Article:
Archive for Topolects
BBC News has a nice article by Tzu-Wei Liu on "The politics of a martial arts book fair in Hong Kong" (7/26/16). The article is accompanied by six photographs; I will focus on the two that interest me most (because they are both language related), the third and the sixth.
Here's the third photograph:
From Coby Lubliner:
I have lately been watching an Australian TV series, "Serangoon Road," taking place in Singapore in the 1960s. The dialogue is mostly in English, but when it isn't it's in Mandarin, both among the Chinese and between them and the main character, an Australian who speaks it. I have so far heard no trace of any other Chinese. Is that realistic?
An anonymous correspondent sent in this photograph of a fake vehicle license plate in the window of a truck parked in an industrial area in the New Territories, Hong Kong that he took a couple of years ago:
An article in BBC News (7/21/16), "Former Barcelona star Carles Puyol in 'Spanish' row", begins thus:
While promoting popular online platform Tencent Sports, Puyol said "Soy Carles Puyol y soy espanol" ("I am Carles Puyol and I am Spanish"), prompting an angry reaction from many Catalans, Spanish sports website Sport.es reports. Although technically correct – Puyol won the World Cup playing for Spain in 2010 – it's been seen as an insult to his native Catalonia region, which has ambitions to become independent.
The Health Promotion Board (Bǎojiàn cùjìn jú 保健促进局) of Singapore has launched a campaign to promote awareness of falling. Here's the poster they circulated in conjunction with the launch:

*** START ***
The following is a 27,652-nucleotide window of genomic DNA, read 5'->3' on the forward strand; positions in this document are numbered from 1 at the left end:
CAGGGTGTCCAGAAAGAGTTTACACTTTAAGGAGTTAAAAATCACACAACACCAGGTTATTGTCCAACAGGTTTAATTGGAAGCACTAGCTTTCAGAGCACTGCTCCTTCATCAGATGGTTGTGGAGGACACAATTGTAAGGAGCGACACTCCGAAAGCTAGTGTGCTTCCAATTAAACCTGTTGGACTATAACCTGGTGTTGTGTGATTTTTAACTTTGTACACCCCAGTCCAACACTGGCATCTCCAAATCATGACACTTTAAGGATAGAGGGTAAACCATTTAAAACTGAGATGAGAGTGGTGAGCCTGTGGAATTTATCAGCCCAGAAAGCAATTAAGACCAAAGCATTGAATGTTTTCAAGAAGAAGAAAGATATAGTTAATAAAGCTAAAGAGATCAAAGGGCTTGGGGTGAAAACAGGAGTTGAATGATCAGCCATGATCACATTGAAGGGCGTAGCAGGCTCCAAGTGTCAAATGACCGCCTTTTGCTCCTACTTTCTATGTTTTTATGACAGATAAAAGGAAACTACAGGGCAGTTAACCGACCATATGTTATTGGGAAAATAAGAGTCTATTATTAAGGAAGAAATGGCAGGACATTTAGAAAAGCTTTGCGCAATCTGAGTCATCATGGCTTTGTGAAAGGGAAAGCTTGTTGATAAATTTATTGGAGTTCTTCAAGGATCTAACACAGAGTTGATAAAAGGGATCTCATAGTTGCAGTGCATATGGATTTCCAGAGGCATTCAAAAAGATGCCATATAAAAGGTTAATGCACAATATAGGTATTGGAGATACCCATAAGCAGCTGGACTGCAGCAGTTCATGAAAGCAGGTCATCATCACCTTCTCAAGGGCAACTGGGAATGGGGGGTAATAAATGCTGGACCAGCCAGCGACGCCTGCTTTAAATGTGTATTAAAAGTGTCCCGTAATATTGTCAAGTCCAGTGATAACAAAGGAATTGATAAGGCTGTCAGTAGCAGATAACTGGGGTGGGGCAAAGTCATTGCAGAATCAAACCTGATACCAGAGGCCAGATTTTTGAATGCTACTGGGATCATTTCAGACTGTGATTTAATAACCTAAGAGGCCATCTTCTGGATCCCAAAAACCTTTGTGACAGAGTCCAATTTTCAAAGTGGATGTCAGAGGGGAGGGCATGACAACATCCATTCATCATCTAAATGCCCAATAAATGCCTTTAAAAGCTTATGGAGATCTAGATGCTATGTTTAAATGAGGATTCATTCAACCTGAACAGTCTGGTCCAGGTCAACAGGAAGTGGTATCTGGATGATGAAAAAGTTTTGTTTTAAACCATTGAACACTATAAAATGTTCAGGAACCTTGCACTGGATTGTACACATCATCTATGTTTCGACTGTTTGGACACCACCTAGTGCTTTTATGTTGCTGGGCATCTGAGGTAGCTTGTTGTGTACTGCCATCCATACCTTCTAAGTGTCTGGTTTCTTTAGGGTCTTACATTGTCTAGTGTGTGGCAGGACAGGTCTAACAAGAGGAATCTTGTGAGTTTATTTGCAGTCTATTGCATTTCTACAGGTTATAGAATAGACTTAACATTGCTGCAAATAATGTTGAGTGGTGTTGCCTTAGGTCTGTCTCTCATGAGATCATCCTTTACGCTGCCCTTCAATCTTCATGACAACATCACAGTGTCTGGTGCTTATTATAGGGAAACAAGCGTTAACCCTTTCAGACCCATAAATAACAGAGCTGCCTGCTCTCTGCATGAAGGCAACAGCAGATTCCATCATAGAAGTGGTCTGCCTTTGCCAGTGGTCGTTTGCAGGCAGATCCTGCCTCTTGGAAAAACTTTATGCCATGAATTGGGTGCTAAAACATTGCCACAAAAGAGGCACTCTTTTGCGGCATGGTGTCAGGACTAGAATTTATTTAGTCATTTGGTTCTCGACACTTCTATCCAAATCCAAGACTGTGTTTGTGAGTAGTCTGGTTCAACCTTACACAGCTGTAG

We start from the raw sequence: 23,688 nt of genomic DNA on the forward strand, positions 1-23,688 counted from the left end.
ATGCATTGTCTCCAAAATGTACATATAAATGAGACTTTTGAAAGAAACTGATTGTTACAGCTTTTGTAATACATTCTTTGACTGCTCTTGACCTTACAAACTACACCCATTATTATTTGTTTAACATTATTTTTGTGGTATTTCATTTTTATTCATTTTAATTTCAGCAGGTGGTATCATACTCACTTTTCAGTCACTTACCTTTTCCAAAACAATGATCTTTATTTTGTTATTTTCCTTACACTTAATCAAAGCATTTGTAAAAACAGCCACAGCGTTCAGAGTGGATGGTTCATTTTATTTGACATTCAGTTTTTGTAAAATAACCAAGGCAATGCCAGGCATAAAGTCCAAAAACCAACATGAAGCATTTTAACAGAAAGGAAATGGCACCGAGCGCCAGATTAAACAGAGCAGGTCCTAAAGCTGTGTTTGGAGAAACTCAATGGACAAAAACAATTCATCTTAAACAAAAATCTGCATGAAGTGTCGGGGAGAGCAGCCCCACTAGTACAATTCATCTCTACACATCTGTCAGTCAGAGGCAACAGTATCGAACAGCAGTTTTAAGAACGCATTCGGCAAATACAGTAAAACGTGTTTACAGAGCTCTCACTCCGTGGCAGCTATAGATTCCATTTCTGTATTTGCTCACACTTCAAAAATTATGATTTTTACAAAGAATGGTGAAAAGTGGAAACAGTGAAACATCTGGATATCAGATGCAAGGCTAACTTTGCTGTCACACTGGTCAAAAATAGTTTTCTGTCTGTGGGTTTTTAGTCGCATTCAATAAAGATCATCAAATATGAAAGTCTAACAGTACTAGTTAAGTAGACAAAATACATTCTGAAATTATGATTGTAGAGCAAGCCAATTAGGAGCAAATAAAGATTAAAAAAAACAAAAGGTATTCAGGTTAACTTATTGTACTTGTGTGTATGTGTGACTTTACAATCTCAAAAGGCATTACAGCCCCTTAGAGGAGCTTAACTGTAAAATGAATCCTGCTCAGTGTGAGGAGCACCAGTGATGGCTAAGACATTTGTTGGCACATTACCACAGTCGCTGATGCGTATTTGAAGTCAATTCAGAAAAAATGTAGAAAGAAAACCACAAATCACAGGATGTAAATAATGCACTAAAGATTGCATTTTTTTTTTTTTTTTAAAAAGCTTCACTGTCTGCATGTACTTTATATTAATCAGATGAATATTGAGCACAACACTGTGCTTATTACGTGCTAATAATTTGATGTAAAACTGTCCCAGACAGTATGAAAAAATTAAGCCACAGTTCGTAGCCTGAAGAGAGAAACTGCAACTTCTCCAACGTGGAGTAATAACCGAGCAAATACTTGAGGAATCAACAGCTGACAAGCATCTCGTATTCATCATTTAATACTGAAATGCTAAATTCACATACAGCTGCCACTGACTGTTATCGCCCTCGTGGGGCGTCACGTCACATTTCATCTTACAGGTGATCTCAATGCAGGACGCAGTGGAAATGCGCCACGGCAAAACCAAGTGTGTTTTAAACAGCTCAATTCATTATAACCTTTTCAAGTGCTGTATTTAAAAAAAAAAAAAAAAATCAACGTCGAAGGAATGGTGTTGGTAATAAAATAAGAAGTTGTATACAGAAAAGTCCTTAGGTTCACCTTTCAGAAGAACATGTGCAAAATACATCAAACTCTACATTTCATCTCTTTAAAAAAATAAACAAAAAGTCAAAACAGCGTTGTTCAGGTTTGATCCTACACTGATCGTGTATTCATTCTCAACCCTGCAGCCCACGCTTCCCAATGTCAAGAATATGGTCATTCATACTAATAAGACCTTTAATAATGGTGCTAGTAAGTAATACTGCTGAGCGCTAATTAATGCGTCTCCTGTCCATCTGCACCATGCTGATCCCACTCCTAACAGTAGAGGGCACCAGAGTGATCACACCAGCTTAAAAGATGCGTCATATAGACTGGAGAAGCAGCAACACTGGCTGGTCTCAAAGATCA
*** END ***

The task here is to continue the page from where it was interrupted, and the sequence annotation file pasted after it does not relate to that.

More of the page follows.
So asked Michael Rank in the comments section to this post:
"Triple topolectal reprimand" (5/29/16)
That's a very good question.
It's a common expression among Wuhan speakers, a pet phrase for men and women alike, almost as though it were a sort of mantra or dharani. If you ask them what it means, they will probably tell you that they themselves don't know, in which case you might get the impression that it's a modal or expletive without specific semantic content.
One of the most annoying things about being in China is that people will cut in front of you in lines when you're waiting for a bus, to buy a train ticket, or whatever. If you wish to achieve your aim, sooner or later you learn that you have to take defensive / offensive measures (I learned to spread my legs wide and put my elbows out). I also realized that it would help if I called the queue cutters out — loudly — in Mandarin. But what if the queue cutter pretends that he / she doesn't understand Mandarin? Watch:
The question of whether tones are added to alphabet words used in Sinitic languages arose in the discussion that followed this post:
"Papi Jiang: PRC internet sensation" (4/25/16)
Near the Star Ferry terminal on the Hong Kong Island side, Bea Lam noticed a number of fantastic, huge, colorful posters plastered on the walls as part of a “LipsyncHK” project that showcases Cantonese phrases and encourages visitors to try them out. Bea was (very happily) surprised to see this large and open demonstration of Cantonese pride in a government-sponsored project, given the political environment. Read the rest of this entry »
Read the rest of this entry »
Normally I wouldn't want to call attention to a program as vapid as the one transcribed in the "quasi-blog" post linked to below, but the intelligent, critical comments that are interspersed by the blogger make it an instructive exercise after all.
In the Sinosphere section of yesterday's NYT, there's a thought-provoking article by Didi Kirsten Tatlow titled "Speak Uighur? Have Good Vision? China’s Security Services Want You" (2/19/16).